Helicopter helps rehabilitate habitat at Metro park
The twin rotors of a Vertol helicopter could be seen hovering over Newell Creek long before its noise cut the air. The aircraft's turbine engines' high-whistled purring was heard as it revealed the uncommon sight of a steel cable protruding from the underside of the aircraft and the dangling 60-foot tree trunk traveling through the sky beneath.
Newell Creek Canyon Nature Park's restoration continues in partnership with the Greater Oregon City Watershed Council at the 236 acres that Metro opened to the public in December 2021.
"For a long time there has been a lack of wood in the streams; historically there was a lot of logging in the area which added too much wood to the streams," said Tom Gaskill of the Greater Oregon City Watershed Council. "The thought at the time was to remove the wood, but we've come to realize that we need wood in the streams to create deep-pool environments to give spawning fish the cool water they need to survive."
Helicopter work starting on July 20 involved a tandem-rotor helicopter operated by Columbia Helicopters out of Aurora, Oregon — a group experienced in construction, firefighting, logging and stream restoration.
The two-week project involves a helicopter and other heavy equipment to place logs in Newell Creek as part of a habitat-restoration project.
"This process will continue over the next couple of weeks with later portions of the project utilizing heavy equipment to place log jams into the banks without raising the flood level of the waterways," Gaskill said. The natural area encompasses the Abernethy-Newell creek confluence. Both creeks support salmon, steelhead and lamprey, all ocean-going fish that rely on cool, clean water.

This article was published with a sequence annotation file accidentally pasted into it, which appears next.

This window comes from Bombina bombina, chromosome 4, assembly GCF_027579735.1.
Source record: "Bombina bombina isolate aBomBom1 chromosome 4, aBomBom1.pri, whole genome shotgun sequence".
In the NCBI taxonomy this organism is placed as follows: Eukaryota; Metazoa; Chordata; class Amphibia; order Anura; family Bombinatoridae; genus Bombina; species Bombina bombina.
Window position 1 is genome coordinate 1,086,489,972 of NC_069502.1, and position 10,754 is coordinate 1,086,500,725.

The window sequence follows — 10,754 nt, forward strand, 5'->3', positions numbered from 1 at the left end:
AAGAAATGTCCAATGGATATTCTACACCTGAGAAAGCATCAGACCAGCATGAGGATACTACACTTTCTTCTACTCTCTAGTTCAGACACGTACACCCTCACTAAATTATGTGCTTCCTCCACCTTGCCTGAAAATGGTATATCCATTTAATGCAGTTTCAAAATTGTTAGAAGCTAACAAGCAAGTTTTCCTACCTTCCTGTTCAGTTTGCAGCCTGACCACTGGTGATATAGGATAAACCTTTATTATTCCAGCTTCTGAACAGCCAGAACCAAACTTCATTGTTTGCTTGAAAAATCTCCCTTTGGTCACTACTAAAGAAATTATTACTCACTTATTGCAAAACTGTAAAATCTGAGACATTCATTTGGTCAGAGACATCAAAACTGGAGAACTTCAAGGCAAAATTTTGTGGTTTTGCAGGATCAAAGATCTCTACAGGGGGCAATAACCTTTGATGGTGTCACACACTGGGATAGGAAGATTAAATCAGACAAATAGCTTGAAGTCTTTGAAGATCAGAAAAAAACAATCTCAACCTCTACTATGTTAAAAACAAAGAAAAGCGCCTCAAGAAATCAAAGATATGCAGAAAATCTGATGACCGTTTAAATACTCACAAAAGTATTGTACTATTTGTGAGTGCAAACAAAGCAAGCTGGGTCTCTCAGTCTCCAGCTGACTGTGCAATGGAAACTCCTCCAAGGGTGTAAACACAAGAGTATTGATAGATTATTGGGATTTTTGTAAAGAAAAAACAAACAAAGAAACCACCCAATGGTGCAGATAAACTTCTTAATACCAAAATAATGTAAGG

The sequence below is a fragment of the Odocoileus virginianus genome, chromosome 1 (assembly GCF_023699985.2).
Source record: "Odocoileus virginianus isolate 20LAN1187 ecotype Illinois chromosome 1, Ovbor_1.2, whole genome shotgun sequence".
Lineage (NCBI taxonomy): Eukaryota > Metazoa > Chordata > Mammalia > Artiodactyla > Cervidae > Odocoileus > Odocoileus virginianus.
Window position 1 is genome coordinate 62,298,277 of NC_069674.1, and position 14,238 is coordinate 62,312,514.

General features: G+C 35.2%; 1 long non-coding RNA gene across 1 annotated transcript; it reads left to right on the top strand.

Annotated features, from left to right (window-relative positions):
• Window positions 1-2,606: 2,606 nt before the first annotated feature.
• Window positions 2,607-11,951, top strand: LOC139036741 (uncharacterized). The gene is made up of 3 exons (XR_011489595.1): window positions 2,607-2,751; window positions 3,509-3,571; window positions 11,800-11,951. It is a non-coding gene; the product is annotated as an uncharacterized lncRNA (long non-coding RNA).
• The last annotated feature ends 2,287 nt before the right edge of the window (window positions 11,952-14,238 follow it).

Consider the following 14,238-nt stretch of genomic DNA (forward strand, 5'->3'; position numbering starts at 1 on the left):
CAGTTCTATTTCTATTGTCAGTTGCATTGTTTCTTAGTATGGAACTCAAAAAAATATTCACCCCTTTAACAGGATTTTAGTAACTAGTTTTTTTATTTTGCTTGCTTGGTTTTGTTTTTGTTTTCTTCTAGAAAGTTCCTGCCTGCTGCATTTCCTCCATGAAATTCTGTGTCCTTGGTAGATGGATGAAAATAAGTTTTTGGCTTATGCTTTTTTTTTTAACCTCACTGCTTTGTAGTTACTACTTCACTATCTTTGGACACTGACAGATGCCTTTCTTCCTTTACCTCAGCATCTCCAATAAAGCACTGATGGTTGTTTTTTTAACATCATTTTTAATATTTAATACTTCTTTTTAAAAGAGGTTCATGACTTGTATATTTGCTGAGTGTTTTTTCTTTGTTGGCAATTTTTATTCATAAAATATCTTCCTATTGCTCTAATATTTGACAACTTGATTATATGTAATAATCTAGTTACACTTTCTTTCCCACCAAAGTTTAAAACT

Most of Greater Oregon Watershed Council's efforts have been directed toward Abernethy Creek and its tributaries though their operational boundaries cover all streams that flow directly into the Willamette River between the Clackamas and the Molalla rivers. Newell Creek flows into Abernethy Creek, which in turn flows into the Willamette below the falls.
"Strategic placement of these logs, about 200 pieces, each about 60 feet long, some with root balls attached and some without, as well as slash to add complexity helps to clean and filter the water for the Coho salmon, Pacific lamprey, cutthroat trout and steelhead that spawn here," Gaskill said. "We're building a total of 36 log jams, 32 on Newell Creek and four on Abernethy Creek to restore habitat for fish and other wildlife in the area."
As young fish feed and grow large enough to journey to the Pacific Ocean, they need plenty of cool, shaded hiding places with slow-moving water. In the past, these refuges were created by large trees falling into creeks, creating logjams. Because of past land uses, these logjams haven't formed often enough to support strong fish populations. Metro's current restoration project will help kickstart the logjam-building process, quickly providing places for juvenile fish to shelter before heading to sea.
Newell Creek Canyon Nature Park
Open: Sunrise to sunset.
Where: 485 Warner Milne Road, Oregon City
Wildlife: Park residents include beavers, red fox and black-tailed deer, along with pileated woodpeckers and cottontail rabbits.
Dogs: Pets are not allowed because they can damage sensitive habitat and threaten wildlife.
Stay on the trails: Do not alter any park trails or features. This helps protect sensitive habitat.
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